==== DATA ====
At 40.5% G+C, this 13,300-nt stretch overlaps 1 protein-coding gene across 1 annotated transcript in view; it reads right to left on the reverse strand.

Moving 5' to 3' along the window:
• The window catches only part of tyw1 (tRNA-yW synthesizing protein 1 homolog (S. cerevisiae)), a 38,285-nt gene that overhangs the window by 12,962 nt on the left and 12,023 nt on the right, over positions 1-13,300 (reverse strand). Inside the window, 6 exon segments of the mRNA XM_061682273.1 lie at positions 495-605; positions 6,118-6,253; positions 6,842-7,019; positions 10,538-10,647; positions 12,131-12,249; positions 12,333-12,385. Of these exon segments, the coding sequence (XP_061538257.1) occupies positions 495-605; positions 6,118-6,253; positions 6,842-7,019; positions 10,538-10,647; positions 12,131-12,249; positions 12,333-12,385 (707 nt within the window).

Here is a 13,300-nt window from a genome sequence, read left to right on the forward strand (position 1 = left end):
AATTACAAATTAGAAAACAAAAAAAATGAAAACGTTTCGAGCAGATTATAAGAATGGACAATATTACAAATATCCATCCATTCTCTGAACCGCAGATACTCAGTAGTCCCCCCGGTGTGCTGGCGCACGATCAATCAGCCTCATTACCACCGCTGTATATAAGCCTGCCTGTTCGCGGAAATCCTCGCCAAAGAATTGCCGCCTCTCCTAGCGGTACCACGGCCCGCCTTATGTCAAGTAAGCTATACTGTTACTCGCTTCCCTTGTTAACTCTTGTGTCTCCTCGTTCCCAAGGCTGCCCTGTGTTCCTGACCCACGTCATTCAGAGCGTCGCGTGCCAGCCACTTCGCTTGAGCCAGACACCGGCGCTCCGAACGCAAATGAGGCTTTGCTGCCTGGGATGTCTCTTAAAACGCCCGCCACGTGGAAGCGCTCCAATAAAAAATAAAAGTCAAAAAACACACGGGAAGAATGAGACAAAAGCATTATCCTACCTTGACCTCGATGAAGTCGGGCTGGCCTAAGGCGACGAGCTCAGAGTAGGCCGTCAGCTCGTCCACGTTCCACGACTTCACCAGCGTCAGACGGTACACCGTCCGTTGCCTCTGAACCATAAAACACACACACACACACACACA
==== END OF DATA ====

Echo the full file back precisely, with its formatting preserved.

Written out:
At 40.5% G+C, this 13,300-nt stretch overlaps 1 protein-coding gene across 1 annotated transcript in view; it reads right to left on the reverse strand.

Moving 5' to 3' along the window:
• The window catches only part of tyw1 (tRNA-yW synthesizing protein 1 homolog (S. cerevisiae)), a 38,285-nt gene that overhangs the window by 12,962 nt on the left and 12,023 nt on the right, over positions 1-13,300 (reverse strand). Inside the window, 6 exon segments of the mRNA XM_061682273.1 lie at positions 495-605; positions 6,118-6,253; positions 6,842-7,019; positions 10,538-10,647; positions 12,131-12,249; positions 12,333-12,385. Of these exon segments, the coding sequence (XP_061538257.1) occupies positions 495-605; positions 6,118-6,253; positions 6,842-7,019; positions 10,538-10,647; positions 12,131-12,249; positions 12,333-12,385 (707 nt within the window).

Here is a 13,300-nt window from a genome sequence, read left to right on the forward strand (position 1 = left end):
AATTACAAATTAGAAAACAAAAAAAATGAAAACGTTTCGAGCAGATTATAAGAATGGACAATATTACAAATATCCATCCATTCTCTGAACCGCAGATACTCAGTAGTCCCCCCGGTGTGCTGGCGCACGATCAATCAGCCTCATTACCACCGCTGTATATAAGCCTGCCTGTTCGCGGAAATCCTCGCCAAAGAATTGCCGCCTCTCCTAGCGGTACCACGGCCCGCCTTATGTCAAGTAAGCTATACTGTTACTCGCTTCCCTTGTTAACTCTTGTGTCTCCTCGTTCCCAAGGCTGCCCTGTGTTCCTGACCCACGTCATTCAGAGCGTCGCGTGCCAGCCACTTCGCTTGAGCCAGACACCGGCGCTCCGAACGCAAATGAGGCTTTGCTGCCTGGGATGTCTCTTAAAACGCCCGCCACGTGGAAGCGCTCCAATAAAAAATAAAAGTCAAAAAACACACGGGAAGAATGAGACAAAAGCATTATCCTACCTTGACCTCGATGAAGTCGGGCTGGCCTAAGGCGACGAGCTCAGAGTAGGCCGTCAGCTCGTCCACGTTCCACGACTTCACCAGCGTCAGACGGTACACCGTCCGTTGCCTCTGAACCATAAAACACACACACACACACACACA